• 2010 24th International Symposium on Discharges and Electrical Insulation in Vacuum (ISDEIV)

    The symposia are interdisciplinary meetings for the exchange of results, presentation of progress, and discussion of ideas and challenges for the future in the field of electrical discharges and insulation in vacuum. Both fundamental and applied aspects are covered. Symposia program consist of invited talks, invited oral contributions, and posters.

  • 2008 XXIII International Symposium on Discharges and Electrical Insulation in Vacuum (ISDEIV 2008)

    The aim of ISDEIV is to bring together scientists from Universities, Research Laboratoires and Industry with the goal of intensive synergic exchange of ideas and knowledge about the latest developments and progress in the field of electrical discharges and insulation in vacuum. Special lecture for young scientists and panel technical discussions will be held. A specific exhibition will be planned.

  • 2006 XXII International Symposium on Discharges and Electrical Insulation in Vacuum (ISDEIV 2006)


2010 International Conference on Environmental Engineering and Applications (ICEEA)

The aim of the ICEEA conference series is to provide a forum for laying the foundations of a new principled approach to Environmental Science and Applications. To this end, the meeting aims to attract participants with different backgrounds, to foster cross-pollination between different research fields, and to expose and discuss innovative theories, frameworks, methodologies, tools, and applications.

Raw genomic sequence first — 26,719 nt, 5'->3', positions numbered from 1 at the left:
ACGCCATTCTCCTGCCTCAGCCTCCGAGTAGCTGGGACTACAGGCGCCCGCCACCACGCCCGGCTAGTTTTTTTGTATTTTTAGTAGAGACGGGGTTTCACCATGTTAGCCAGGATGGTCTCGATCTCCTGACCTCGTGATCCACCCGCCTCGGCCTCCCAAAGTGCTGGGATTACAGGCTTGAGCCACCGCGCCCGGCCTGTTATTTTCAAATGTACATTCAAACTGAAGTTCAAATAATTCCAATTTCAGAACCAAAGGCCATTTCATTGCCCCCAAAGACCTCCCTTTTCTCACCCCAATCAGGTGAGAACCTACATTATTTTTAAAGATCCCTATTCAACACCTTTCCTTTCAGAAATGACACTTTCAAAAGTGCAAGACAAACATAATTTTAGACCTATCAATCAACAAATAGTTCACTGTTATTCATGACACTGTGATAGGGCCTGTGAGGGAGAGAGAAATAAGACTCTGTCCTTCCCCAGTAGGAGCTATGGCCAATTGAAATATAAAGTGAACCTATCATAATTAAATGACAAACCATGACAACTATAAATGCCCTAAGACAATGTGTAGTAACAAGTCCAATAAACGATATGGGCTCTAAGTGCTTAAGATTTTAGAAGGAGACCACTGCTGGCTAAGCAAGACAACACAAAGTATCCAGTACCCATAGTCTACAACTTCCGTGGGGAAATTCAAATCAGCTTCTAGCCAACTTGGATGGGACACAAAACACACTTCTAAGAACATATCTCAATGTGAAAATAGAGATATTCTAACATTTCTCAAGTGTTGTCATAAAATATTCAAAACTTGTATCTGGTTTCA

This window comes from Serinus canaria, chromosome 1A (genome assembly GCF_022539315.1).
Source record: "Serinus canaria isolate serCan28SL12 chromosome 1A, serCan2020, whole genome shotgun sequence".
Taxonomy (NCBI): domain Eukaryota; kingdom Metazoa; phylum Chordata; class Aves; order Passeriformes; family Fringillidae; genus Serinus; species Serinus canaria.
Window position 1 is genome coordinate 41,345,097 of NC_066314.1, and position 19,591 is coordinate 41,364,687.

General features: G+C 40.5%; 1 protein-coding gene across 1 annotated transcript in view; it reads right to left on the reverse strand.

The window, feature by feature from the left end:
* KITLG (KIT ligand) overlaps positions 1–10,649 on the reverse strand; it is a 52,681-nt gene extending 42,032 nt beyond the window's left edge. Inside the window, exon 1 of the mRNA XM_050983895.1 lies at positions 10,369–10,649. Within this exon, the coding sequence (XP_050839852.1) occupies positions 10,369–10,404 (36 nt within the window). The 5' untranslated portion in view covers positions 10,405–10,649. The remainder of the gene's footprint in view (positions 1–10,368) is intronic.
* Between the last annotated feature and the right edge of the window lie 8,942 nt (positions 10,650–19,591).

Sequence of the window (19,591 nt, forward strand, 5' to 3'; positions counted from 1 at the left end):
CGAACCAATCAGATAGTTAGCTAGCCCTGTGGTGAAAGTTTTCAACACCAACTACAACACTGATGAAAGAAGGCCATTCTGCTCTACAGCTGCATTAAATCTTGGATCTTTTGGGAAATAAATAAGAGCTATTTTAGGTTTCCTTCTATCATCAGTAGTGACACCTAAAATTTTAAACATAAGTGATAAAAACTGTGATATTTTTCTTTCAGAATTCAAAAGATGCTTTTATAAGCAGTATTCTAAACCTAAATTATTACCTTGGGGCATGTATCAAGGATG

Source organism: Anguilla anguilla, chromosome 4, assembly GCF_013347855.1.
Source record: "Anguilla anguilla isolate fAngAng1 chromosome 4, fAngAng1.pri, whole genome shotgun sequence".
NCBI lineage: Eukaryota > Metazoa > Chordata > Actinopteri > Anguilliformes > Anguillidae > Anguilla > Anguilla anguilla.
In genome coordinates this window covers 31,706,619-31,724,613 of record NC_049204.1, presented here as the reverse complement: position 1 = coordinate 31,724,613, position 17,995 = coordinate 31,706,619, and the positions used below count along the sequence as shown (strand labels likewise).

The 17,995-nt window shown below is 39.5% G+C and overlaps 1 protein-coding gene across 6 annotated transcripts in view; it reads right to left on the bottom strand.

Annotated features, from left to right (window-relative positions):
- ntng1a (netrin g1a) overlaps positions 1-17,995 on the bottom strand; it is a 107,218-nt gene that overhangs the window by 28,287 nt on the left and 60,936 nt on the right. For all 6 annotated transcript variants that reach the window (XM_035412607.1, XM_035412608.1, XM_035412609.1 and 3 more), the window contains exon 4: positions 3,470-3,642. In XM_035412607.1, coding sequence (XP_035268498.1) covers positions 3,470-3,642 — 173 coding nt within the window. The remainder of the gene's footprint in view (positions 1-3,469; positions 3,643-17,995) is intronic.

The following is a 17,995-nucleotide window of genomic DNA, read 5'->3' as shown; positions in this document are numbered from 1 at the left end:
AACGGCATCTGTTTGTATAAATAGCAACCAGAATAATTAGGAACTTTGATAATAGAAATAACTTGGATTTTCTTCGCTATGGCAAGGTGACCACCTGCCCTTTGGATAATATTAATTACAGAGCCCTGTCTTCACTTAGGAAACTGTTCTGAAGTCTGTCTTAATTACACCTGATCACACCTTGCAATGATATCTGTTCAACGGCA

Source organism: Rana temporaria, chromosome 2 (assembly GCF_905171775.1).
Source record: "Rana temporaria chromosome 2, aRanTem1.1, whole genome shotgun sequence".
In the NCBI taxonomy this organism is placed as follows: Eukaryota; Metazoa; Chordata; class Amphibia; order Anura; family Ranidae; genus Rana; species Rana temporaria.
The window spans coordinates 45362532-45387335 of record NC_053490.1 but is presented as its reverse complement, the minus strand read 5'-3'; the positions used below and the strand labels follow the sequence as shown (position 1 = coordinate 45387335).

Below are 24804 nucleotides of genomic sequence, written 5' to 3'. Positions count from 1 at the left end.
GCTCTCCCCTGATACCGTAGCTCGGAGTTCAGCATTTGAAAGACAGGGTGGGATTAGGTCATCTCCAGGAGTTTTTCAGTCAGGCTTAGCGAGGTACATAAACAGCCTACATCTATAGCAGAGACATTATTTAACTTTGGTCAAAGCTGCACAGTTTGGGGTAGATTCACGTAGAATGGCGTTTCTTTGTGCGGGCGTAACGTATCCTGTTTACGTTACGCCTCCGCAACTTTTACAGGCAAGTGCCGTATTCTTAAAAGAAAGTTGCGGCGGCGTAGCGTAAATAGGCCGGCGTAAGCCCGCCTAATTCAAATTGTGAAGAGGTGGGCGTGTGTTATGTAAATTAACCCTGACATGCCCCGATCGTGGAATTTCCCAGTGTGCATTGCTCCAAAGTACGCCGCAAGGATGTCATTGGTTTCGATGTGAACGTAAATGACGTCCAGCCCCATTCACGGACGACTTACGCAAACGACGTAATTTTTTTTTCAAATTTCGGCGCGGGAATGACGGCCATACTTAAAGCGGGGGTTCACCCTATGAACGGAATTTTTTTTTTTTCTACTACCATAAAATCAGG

2009 International Conference on Energy and Environment Technology (ICEET)

The main topics are listed as follows: Energy efficency and management power generation technology power technology and application water,air pollution and protection



Periodicals related to Nitrogen

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Dielectrics and Electrical Insulation, IEEE Transactions on

Electrical insulation common to the design and construction of components and equipment for use in electric and electronic circuits and distribution systems at all frequencies.



Most published Xplore authors for Nitrogen

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Xplore Articles related to Nitrogen

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Scavenging Effects of Echinacea purpurea Extract and Active Ingredient Against Peroxynitrite

Yun-Jing Luo; Jing-Lin Pan; Yan-Shu Pan; Ru Gang Zhong 2009 3rd International Conference on Bioinformatics and Biomedical Engineering, 2009

The present study was to investigate the protective effect of Echinacea, purpurea (E. purpurea) extract, a natural scavenger of peroxynitrite (ONOO-), on the biomolecules injury induced by ONOO- in vitro. The results showed that E. purpurea extract could prevent the ONOO--mediated damage in tyrosine nitration, low density lipoprotein (LDL) oxidation and DNA strand breaks. The ONOO- scavenging ability of E. ...


Dynamic nonoptogalvanic signal polarity and magnitude in prebreakdown gas discharges

N. Yackerson; N. Kopeika IEEE Journal of Quantum Electronics, 1985